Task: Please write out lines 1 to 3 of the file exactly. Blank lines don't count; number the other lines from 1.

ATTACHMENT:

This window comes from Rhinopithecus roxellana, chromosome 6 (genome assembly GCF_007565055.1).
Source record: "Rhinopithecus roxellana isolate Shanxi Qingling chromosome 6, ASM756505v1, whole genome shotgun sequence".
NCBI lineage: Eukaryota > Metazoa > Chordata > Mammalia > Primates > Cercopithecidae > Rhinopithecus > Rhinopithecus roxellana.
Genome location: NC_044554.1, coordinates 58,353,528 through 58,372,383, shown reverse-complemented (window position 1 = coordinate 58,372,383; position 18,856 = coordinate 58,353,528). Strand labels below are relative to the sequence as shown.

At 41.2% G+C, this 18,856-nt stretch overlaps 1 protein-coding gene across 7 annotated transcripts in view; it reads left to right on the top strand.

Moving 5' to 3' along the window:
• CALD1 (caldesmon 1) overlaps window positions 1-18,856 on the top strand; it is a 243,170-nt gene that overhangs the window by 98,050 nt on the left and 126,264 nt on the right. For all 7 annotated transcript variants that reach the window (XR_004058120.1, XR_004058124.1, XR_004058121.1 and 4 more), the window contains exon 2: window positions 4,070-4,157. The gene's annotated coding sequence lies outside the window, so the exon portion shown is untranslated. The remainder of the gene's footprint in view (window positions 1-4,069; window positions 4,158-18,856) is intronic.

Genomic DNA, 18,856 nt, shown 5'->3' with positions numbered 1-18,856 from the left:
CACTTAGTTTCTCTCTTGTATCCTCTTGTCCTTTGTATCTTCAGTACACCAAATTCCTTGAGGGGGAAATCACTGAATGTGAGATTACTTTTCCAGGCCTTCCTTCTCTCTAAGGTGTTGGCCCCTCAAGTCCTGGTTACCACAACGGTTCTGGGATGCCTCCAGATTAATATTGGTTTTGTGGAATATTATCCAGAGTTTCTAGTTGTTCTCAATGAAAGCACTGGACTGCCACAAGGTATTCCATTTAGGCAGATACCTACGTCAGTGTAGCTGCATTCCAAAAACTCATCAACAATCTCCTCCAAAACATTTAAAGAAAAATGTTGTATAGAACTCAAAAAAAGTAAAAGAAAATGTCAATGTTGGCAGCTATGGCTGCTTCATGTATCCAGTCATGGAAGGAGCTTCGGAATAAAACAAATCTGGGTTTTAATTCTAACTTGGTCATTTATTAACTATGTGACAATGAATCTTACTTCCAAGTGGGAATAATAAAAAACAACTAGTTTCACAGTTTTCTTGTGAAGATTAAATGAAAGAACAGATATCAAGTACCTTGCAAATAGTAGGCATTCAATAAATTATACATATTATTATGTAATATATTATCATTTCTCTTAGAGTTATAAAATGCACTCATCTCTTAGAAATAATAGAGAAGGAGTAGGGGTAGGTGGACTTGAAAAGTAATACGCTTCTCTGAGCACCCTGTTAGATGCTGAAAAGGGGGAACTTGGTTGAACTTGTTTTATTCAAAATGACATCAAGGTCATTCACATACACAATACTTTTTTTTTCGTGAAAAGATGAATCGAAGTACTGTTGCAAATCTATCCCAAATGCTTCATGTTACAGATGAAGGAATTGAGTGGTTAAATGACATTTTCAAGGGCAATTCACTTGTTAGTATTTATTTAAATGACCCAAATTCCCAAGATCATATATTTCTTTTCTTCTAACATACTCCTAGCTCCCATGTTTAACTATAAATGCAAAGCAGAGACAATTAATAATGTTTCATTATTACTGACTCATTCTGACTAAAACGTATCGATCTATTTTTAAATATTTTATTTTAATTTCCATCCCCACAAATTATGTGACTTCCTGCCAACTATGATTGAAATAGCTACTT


This window comes from Rhinopithecus roxellana, chromosome 6 (genome assembly GCF_007565055.1).
Source record: "Rhinopithecus roxellana isolate Shanxi Qingling chromosome 6, ASM756505v1, whole genome shotgun sequence".
NCBI lineage: Eukaryota > Metazoa > Chordata > Mammalia > Primates > Cercopithecidae > Rhinopithecus > Rhinopithecus roxellana.